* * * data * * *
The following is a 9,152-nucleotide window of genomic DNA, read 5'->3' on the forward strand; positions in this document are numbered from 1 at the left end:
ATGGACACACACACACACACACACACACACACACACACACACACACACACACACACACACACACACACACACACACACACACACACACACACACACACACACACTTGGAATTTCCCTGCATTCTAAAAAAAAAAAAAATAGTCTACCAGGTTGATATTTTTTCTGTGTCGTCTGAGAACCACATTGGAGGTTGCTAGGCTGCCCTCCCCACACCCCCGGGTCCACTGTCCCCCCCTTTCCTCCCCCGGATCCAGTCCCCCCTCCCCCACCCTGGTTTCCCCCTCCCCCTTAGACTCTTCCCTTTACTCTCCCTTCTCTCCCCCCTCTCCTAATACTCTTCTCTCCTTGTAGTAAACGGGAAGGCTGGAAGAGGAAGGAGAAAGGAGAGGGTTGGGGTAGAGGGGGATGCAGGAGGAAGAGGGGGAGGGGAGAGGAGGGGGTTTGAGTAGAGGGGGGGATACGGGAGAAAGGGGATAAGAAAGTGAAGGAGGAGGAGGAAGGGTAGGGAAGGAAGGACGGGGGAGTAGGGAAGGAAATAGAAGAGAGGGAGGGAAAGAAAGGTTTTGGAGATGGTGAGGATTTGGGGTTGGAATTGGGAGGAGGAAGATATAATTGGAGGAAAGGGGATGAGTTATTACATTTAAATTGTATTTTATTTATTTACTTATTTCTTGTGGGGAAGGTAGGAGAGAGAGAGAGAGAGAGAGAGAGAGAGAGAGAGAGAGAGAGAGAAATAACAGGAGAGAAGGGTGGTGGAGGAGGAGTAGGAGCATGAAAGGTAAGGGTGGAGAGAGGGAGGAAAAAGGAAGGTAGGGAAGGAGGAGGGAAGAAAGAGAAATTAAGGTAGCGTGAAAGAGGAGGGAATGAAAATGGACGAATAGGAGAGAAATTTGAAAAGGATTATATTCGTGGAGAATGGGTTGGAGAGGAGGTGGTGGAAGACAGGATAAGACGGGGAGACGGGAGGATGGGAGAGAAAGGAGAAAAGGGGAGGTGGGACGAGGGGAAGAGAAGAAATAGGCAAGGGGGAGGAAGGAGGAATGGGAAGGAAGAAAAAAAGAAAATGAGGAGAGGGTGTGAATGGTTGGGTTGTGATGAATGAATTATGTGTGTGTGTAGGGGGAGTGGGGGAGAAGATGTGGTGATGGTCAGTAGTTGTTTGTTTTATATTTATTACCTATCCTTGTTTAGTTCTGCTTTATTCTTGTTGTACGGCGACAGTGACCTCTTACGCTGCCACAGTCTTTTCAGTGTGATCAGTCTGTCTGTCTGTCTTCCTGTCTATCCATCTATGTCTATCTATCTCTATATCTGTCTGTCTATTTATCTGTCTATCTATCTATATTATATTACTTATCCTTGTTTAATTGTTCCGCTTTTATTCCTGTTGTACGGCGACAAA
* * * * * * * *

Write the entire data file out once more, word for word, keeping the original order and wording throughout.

The following is a 9,152-nucleotide window of genomic DNA, read 5'->3' on the forward strand; positions in this document are numbered from 1 at the left end:
ATGGACACACACACACACACACACACACACACACACACACACACACACACACACACACACACACACACACACACACACACACACACACACACACACACACACACTTGGAATTTCCCTGCATTCTAAAAAAAAAAAAAATAGTCTACCAGGTTGATATTTTTTCTGTGTCGTCTGAGAACCACATTGGAGGTTGCTAGGCTGCCCTCCCCACACCCCCGGGTCCACTGTCCCCCCCTTTCCTCCCCCGGATCCAGTCCCCCCTCCCCCACCCTGGTTTCCCCCTCCCCCTTAGACTCTTCCCTTTACTCTCCCTTCTCTCCCCCCTCTCCTAATACTCTTCTCTCCTTGTAGTAAACGGGAAGGCTGGAAGAGGAAGGAGAAAGGAGAGGGTTGGGGTAGAGGGGGATGCAGGAGGAAGAGGGGGAGGGGAGAGGAGGGGGTTTGAGTAGAGGGGGGGATACGGGAGAAAGGGGATAAGAAAGTGAAGGAGGAGGAGGAAGGGTAGGGAAGGAAGGACGGGGGAGTAGGGAAGGAAATAGAAGAGAGGGAGGGAAAGAAAGGTTTTGGAGATGGTGAGGATTTGGGGTTGGAATTGGGAGGAGGAAGATATAATTGGAGGAAAGGGGATGAGTTATTACATTTAAATTGTATTTTATTTATTTACTTATTTCTTGTGGGGAAGGTAGGAGAGAGAGAGAGAGAGAGAGAGAGAGAGAGAGAGAGAGAGAGAGAAATAACAGGAGAGAAGGGTGGTGGAGGAGGAGTAGGAGCATGAAAGGTAAGGGTGGAGAGAGGGAGGAAAAAGGAAGGTAGGGAAGGAGGAGGGAAGAAAGAGAAATTAAGGTAGCGTGAAAGAGGAGGGAATGAAAATGGACGAATAGGAGAGAAATTTGAAAAGGATTATATTCGTGGAGAATGGGTTGGAGAGGAGGTGGTGGAAGACAGGATAAGACGGGGAGACGGGAGGATGGGAGAGAAAGGAGAAAAGGGGAGGTGGGACGAGGGGAAGAGAAGAAATAGGCAAGGGGGAGGAAGGAGGAATGGGAAGGAAGAAAAAAAGAAAATGAGGAGAGGGTGTGAATGGTTGGGTTGTGATGAATGAATTATGTGTGTGTGTAGGGGGAGTGGGGGAGAAGATGTGGTGATGGTCAGTAGTTGTTTGTTTTATATTTATTACCTATCCTTGTTTAGTTCTGCTTTATTCTTGTTGTACGGCGACAGTGACCTCTTACGCTGCCACAGTCTTTTCAGTGTGATCAGTCTGTCTGTCTGTCTTCCTGTCTATCCATCTATGTCTATCTATCTCTATATCTGTCTGTCTATTTATCTGTCTATCTATCTATATTATATTACTTATCCTTGTTTAATTGTTCCGCTTTTATTCCTGTTGTACGGCGACAAA